BELGRADE 2. December 2020Visaris attended the second “Nuclear Safety Today” virtual conference this year, organized by the Serbian Radiation and Nuclear Safety and Security Directorate (SRBATOM) in cooperation with the Vinca Institute of Nuclear Sciences. This year’s conference was dedicated to the latest trends in the two largest branches of nuclear energy – medicine and energy, as well as the application of modern techniques based on ionizing radiation in the study and preservation of cultural heritage.

The conference was officially opened by the Deputy Prime Minister of the Republic of Serbia, Minister of Culture and Information and Chairwoman of the Board of SRBATOM, Maja Gojković, who said on the occasion: “Nuclear energy is still one of the cleanest and most economical sources of electricity. The stability in electricity production in nuclear power plants and the high level of safety and security of nuclear facilities during the coronavirus pandemic have proved the reliability and sustainability of the entire nuclear energy system”.

Visaris General Manager Marko Petrović addressed the participants and emphasized the necessary connection between a high-tech company such as Visaris and the Serbian Radiation and Nuclear Safety and Security Directorate (SRBATOM), further emphasizing its important role in the export of our products. He expressed confidence that the good cooperation, which had been very professional so far, would be continued in the spirit of mutual cooperation.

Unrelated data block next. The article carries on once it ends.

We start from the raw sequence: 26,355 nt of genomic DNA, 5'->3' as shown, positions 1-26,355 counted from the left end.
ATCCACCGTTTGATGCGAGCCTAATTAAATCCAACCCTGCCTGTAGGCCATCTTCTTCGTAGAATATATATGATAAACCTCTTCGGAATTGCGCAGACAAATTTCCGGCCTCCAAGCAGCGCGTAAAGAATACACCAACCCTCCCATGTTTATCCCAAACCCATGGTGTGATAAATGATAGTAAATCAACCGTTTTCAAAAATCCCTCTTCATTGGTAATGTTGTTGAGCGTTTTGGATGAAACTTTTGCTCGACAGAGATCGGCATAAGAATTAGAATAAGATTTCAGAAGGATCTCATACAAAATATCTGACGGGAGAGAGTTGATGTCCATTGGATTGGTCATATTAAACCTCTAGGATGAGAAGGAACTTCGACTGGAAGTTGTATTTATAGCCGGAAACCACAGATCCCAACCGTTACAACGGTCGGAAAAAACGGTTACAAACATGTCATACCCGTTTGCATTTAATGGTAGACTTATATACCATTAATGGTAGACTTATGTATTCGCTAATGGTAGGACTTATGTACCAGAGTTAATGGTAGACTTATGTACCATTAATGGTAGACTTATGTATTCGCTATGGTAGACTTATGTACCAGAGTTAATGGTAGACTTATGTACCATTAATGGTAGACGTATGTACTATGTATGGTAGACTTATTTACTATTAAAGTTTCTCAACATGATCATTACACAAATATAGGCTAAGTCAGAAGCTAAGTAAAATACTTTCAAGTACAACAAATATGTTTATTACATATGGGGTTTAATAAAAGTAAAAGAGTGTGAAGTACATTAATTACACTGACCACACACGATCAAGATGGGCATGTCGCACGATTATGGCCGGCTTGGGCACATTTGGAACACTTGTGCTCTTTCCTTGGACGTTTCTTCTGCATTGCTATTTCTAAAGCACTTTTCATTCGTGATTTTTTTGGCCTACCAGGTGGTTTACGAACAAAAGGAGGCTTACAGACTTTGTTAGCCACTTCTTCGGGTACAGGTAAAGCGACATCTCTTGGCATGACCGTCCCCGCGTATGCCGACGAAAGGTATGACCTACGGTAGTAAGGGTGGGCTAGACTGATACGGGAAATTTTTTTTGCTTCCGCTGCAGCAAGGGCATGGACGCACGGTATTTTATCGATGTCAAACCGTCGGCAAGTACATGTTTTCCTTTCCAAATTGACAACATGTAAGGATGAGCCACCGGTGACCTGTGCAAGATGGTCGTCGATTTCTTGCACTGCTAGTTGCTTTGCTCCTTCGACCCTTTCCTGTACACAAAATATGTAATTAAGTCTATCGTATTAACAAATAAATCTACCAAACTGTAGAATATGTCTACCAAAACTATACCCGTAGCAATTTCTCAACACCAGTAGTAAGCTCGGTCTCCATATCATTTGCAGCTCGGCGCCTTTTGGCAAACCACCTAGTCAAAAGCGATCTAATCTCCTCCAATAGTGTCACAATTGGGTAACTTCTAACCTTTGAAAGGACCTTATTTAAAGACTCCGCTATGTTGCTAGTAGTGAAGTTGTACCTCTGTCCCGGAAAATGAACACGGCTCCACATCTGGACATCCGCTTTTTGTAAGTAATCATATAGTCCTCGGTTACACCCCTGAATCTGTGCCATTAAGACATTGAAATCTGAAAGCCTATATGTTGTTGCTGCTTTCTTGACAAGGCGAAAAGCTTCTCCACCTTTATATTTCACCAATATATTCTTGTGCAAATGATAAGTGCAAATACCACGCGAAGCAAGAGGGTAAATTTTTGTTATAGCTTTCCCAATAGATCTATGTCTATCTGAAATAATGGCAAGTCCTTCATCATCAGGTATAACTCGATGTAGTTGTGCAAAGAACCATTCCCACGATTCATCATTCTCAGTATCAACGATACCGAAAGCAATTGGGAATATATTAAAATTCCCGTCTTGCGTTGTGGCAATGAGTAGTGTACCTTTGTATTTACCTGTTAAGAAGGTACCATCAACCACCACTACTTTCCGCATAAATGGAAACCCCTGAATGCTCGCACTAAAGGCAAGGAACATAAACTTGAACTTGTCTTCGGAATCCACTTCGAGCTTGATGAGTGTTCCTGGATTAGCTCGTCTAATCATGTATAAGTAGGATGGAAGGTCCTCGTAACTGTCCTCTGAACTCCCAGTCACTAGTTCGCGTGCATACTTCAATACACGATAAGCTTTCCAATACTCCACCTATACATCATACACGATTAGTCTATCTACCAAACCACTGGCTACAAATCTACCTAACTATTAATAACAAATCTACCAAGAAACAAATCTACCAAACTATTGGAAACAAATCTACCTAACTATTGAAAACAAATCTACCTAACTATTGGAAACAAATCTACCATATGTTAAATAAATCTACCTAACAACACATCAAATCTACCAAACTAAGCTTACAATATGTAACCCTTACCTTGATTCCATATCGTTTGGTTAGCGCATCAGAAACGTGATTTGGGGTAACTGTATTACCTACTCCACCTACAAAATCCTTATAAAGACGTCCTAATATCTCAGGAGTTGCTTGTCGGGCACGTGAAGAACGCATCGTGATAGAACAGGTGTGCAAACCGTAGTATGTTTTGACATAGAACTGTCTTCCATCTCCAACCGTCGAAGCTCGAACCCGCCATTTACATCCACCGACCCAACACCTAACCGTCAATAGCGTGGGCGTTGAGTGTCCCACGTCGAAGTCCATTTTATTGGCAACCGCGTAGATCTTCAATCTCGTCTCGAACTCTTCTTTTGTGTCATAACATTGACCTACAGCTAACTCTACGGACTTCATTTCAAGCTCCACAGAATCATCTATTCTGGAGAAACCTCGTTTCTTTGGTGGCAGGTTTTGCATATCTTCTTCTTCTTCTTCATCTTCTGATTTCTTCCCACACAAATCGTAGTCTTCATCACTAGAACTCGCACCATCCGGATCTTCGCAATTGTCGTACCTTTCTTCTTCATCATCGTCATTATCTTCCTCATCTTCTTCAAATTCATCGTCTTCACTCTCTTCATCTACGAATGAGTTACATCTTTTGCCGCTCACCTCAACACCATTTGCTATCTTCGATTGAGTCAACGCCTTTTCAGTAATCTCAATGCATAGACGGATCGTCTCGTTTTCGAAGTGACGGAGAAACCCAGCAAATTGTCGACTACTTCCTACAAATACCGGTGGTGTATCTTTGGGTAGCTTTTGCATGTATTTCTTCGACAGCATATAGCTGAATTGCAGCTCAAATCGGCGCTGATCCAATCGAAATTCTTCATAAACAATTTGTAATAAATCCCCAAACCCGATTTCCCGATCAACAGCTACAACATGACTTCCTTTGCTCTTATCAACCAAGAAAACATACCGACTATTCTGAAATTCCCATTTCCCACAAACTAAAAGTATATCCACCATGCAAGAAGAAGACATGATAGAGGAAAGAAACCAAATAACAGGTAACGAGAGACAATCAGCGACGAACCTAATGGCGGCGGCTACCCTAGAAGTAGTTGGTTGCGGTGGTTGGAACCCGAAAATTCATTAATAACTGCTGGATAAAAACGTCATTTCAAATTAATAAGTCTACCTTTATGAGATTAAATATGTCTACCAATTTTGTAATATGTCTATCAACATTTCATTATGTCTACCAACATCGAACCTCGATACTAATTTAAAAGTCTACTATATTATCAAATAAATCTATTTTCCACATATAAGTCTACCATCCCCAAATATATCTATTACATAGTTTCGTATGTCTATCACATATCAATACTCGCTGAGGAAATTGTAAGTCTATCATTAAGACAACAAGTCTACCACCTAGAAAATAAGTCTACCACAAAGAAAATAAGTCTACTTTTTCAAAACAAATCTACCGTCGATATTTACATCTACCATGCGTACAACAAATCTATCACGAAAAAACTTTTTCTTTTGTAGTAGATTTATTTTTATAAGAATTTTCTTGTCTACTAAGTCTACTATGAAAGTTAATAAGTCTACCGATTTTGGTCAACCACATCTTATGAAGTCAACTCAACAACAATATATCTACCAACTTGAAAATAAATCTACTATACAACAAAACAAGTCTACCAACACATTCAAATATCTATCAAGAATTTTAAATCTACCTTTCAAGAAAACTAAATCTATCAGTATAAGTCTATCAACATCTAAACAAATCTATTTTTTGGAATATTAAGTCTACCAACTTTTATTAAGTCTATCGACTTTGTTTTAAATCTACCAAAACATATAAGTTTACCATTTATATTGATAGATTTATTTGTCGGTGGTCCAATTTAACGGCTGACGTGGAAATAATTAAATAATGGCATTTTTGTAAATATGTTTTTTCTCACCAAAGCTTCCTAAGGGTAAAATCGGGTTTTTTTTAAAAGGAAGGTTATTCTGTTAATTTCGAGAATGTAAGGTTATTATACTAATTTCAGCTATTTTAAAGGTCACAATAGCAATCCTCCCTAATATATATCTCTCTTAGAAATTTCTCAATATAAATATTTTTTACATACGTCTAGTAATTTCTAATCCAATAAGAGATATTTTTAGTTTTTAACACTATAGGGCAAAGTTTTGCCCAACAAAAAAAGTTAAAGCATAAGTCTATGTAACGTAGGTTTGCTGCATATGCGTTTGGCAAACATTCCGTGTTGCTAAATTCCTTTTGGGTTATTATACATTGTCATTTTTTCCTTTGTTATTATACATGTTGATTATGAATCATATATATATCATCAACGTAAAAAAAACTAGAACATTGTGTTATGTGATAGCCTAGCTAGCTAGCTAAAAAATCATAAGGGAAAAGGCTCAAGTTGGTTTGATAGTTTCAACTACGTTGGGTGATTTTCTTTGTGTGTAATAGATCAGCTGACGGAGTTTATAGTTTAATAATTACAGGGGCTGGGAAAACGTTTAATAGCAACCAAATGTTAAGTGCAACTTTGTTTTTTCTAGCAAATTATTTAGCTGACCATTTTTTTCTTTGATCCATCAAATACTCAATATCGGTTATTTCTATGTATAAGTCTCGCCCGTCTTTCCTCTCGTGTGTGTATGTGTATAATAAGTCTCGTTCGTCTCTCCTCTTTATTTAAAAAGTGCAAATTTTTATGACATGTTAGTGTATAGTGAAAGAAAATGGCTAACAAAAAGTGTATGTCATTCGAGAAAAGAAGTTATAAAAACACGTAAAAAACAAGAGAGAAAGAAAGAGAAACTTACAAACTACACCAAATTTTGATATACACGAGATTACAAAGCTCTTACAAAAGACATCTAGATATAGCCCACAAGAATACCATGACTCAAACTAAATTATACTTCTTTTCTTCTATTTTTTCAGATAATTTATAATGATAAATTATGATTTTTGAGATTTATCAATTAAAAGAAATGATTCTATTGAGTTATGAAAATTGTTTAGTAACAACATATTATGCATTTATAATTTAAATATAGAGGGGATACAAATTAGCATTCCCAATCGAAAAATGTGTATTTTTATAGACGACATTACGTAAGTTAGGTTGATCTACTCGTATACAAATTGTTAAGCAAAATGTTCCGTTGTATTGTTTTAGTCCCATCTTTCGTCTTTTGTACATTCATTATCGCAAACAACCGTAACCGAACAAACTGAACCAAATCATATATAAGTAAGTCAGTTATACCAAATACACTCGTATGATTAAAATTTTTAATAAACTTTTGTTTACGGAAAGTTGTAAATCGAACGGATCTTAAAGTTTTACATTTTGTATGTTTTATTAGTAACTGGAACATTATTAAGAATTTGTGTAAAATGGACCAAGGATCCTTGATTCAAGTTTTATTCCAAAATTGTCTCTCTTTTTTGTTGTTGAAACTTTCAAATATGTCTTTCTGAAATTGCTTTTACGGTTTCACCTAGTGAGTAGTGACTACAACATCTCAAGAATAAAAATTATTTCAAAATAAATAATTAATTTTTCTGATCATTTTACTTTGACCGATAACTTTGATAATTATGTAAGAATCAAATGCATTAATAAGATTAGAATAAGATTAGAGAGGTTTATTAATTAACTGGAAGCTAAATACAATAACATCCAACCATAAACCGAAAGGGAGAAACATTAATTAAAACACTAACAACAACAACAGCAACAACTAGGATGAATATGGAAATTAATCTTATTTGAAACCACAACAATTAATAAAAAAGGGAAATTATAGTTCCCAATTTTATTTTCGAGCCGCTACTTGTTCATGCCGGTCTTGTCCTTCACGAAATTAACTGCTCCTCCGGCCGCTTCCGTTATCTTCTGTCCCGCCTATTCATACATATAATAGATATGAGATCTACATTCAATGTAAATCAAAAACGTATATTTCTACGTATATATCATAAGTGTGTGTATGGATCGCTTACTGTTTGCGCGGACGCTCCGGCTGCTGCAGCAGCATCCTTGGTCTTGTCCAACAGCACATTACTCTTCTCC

“Visaris is a company engaged in the development and production of digital devices and software solutions in medicine and industry. Our long-term cooperation with the Directorate is based mostly on export licenses of our products, and we also have their cooperation in the import of certain components that require the approval of this professional institution. We would say that our cooperation with our colleagues from the Directorate is excellent, professional and working effectively, and we will always try to support them in their mission.”

Dr Danica Grujičić, director of the Institute of Oncology and Radiology of Serbia and head of the Department of Stereotactic Neuroradiosurgery, said that nuclear energy should not be feared, but rather we should be familiar with it, study and control it, adding that experts in Serbia are capable of doing this. Dr Grujčić also pointed out: “The importance of nuclear energy in medicine is growing. Nuclear medicine is a unique type of specialization where, thanks to drugs that are marked with certain radioactive substances and substances that you inject into the patient’s blood vessels, you can determine exactly where a certain pathological process is located. Furthermore, these same drugs marked with radioactive substances can in many cases be very useful in treatment, especially in thyroid and neuroendocrine tumours.”